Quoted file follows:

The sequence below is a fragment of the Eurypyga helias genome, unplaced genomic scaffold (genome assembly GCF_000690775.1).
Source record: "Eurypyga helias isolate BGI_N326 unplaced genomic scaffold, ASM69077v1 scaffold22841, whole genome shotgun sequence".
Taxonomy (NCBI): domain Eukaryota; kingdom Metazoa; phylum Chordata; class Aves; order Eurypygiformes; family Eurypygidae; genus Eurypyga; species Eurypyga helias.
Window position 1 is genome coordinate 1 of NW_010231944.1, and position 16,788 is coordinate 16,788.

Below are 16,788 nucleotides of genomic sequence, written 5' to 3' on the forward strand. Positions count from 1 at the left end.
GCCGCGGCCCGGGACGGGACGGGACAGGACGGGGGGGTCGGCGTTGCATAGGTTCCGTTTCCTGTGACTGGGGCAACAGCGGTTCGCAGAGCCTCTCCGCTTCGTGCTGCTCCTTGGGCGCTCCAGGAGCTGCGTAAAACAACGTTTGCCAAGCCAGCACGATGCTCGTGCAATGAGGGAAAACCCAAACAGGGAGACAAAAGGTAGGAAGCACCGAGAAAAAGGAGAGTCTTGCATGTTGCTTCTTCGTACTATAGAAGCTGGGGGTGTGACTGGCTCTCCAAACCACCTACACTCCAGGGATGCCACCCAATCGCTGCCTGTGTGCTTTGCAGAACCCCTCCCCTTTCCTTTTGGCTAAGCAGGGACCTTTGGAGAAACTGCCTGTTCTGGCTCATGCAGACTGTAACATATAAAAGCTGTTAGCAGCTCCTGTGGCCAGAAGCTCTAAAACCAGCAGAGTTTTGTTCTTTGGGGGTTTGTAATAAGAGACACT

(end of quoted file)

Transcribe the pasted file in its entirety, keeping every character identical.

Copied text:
The sequence below is a fragment of the Eurypyga helias genome, unplaced genomic scaffold (genome assembly GCF_000690775.1).
Source record: "Eurypyga helias isolate BGI_N326 unplaced genomic scaffold, ASM69077v1 scaffold22841, whole genome shotgun sequence".
Taxonomy (NCBI): domain Eukaryota; kingdom Metazoa; phylum Chordata; class Aves; order Eurypygiformes; family Eurypygidae; genus Eurypyga; species Eurypyga helias.
Window position 1 is genome coordinate 1 of NW_010231944.1, and position 16,788 is coordinate 16,788.

Below are 16,788 nucleotides of genomic sequence, written 5' to 3' on the forward strand. Positions count from 1 at the left end.
GCCGCGGCCCGGGACGGGACGGGACAGGACGGGGGGGTCGGCGTTGCATAGGTTCCGTTTCCTGTGACTGGGGCAACAGCGGTTCGCAGAGCCTCTCCGCTTCGTGCTGCTCCTTGGGCGCTCCAGGAGCTGCGTAAAACAACGTTTGCCAAGCCAGCACGATGCTCGTGCAATGAGGGAAAACCCAAACAGGGAGACAAAAGGTAGGAAGCACCGAGAAAAAGGAGAGTCTTGCATGTTGCTTCTTCGTACTATAGAAGCTGGGGGTGTGACTGGCTCTCCAAACCACCTACACTCCAGGGATGCCACCCAATCGCTGCCTGTGTGCTTTGCAGAACCCCTCCCCTTTCCTTTTGGCTAAGCAGGGACCTTTGGAGAAACTGCCTGTTCTGGCTCATGCAGACTGTAACATATAAAAGCTGTTAGCAGCTCCTGTGGCCAGAAGCTCTAAAACCAGCAGAGTTTTGTTCTTTGGGGGTTTGTAATAAGAGACACT